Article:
Grenell, left, with then-U.N. Ambassador John Bolton in 2006 (Osamu Honda/AP)
The Romney campaign hired Richard Grenell, who had previously served as George W. Bush's spokesman at the United Nations, just two weeks ago, but his brief tenure had been the subject of controversy.
First, Grenell was criticized for posting a series of crude Twitter messages—that he later deleted—attacking several women, including Hillary Clinton, MSNBC host Rachel Maddow and Newt Gingrich's wife, Callista. He also reportedly came under fire from social conservatives for being gay.
In a statement to The Washington Post's Jennifer Rubin, Grenell implies that the controversy over his sexual orientation ultimately drove him from the campaign.
"While I welcomed the challenge to confront President Obama's foreign policy failures and weak leadership on the world stage, my ability to speak clearly and forcefully on the issues has been greatly diminished by the hyper-partisan discussion of personal issues that sometimes comes from a presidential campaign," Grenell said. "I want to thank Gov. Romney for his belief in me and my abilities and his clear message to me that being openly gay was a non-issue for him and his team."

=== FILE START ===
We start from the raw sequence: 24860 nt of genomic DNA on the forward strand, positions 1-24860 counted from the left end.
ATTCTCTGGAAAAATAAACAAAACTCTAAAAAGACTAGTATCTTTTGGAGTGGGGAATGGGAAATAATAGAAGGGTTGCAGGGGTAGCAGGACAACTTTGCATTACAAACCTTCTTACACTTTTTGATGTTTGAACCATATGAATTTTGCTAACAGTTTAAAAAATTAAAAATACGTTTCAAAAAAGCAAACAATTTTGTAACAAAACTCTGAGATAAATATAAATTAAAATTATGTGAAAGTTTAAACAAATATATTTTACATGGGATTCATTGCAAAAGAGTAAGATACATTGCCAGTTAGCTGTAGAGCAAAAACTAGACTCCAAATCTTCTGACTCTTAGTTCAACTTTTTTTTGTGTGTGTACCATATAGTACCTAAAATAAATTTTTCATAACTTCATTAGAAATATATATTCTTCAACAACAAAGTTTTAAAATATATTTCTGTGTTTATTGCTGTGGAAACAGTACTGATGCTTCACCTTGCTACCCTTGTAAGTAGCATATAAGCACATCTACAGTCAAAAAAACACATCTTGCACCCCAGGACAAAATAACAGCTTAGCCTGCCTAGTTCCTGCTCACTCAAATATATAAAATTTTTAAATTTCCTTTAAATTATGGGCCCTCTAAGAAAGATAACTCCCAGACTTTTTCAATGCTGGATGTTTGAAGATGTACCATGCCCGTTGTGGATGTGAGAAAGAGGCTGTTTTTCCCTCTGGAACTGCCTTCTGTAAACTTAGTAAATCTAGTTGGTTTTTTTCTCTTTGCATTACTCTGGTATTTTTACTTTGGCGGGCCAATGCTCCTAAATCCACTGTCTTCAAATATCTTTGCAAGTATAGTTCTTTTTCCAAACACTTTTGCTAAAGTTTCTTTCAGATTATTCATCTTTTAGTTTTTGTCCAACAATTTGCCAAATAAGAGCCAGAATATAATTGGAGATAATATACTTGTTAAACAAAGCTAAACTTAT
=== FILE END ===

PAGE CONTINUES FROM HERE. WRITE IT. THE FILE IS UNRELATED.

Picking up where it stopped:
A Romney aide, speaking on background, tells Yahoo News the campaign tried to convince Grenell to stay with the campaign, but he declined—calling it "completely his decision, not ours."
The aide declined to say whether Grenell's Twitter messages had prompted any concern within the campaign.
"We are disappointed that Ric decided to resign from the campaign for his own personal reasons," Matt Rhoades, Romney's campaign manager, said in a statement provided to reporters. "We wanted him to stay because he had superior qualifications for the position he was hired to fill."
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